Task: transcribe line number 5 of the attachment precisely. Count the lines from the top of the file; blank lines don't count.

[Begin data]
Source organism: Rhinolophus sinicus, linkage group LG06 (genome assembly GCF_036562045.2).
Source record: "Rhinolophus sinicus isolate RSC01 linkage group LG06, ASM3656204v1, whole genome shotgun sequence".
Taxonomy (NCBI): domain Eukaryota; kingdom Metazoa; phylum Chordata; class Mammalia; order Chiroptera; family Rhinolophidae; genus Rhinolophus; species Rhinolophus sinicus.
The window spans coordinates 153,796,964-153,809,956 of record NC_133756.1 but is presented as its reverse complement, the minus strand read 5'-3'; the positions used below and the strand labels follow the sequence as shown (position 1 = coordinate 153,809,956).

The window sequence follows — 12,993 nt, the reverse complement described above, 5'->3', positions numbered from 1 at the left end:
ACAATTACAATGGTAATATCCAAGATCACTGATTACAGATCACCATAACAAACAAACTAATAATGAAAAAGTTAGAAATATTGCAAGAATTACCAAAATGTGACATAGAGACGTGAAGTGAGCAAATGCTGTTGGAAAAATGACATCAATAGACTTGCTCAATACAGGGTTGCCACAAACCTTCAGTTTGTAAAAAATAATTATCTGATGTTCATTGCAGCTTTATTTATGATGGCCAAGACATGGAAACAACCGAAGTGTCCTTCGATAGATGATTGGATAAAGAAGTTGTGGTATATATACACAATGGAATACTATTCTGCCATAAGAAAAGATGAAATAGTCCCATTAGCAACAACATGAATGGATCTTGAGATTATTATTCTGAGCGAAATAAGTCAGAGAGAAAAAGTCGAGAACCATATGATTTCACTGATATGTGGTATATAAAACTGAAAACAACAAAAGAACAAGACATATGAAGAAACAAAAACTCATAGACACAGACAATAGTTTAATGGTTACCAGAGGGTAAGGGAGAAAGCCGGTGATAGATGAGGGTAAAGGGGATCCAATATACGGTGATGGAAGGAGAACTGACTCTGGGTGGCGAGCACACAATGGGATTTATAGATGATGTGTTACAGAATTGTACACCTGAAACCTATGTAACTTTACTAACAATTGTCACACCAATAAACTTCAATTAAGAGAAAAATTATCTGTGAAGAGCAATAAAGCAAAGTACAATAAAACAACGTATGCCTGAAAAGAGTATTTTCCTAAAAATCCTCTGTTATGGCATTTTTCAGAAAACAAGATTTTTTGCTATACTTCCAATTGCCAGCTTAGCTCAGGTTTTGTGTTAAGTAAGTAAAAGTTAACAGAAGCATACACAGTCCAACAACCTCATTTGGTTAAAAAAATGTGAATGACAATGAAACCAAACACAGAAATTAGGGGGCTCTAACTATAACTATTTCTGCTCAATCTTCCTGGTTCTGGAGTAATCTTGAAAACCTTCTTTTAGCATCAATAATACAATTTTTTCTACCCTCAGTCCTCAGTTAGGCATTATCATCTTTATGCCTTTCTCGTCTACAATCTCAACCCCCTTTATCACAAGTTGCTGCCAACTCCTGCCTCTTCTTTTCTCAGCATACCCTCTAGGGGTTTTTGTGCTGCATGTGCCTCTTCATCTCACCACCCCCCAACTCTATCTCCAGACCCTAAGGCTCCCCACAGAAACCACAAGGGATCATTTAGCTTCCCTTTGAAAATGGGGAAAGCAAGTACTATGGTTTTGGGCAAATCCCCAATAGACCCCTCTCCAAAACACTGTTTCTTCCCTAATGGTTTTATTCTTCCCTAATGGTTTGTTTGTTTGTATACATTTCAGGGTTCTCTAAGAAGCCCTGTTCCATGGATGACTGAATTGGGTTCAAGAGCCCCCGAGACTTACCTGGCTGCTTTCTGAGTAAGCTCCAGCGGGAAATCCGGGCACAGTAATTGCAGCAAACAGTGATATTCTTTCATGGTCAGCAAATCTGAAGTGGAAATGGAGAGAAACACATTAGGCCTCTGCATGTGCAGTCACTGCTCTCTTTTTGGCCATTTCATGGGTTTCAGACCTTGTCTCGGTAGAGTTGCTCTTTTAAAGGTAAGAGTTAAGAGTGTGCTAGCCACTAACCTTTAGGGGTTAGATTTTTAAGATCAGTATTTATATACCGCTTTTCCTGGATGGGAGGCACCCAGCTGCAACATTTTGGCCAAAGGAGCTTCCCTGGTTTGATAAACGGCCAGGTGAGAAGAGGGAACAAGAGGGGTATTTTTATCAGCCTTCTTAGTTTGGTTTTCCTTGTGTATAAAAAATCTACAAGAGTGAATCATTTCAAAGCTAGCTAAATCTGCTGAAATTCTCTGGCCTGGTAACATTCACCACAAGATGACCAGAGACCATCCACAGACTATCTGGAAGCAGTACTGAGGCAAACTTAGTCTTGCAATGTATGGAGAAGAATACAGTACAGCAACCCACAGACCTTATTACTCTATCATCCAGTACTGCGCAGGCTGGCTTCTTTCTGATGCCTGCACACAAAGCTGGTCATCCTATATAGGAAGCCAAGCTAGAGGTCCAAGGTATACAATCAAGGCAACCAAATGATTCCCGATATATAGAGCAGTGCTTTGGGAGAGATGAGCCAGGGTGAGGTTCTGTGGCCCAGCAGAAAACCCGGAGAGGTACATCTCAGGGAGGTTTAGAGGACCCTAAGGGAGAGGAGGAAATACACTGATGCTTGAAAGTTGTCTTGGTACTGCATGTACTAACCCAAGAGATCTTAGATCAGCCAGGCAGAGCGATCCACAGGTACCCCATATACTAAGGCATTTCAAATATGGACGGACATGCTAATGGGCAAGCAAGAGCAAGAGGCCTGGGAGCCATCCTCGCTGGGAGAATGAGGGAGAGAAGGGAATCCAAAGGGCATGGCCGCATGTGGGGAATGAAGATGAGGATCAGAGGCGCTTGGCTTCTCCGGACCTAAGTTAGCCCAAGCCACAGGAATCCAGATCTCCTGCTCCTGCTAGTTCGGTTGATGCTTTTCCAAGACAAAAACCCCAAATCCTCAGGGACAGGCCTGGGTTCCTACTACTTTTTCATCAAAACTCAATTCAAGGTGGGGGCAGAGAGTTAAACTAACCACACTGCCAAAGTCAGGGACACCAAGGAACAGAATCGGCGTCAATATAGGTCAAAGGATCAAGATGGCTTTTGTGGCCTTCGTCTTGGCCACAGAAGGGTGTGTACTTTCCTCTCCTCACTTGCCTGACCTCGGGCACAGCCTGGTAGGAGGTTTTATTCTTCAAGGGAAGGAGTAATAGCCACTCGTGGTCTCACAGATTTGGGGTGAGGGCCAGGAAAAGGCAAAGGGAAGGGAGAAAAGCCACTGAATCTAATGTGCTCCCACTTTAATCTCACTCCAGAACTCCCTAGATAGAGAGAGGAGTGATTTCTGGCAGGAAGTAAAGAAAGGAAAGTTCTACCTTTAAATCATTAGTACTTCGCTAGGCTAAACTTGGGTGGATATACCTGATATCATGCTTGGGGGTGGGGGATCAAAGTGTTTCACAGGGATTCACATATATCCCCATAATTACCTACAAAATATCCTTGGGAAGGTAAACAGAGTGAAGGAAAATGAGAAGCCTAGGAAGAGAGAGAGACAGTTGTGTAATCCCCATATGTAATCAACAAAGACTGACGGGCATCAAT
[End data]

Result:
The window sequence follows — 12,993 nt, the reverse complement described above, 5'->3', positions numbered from 1 at the left end: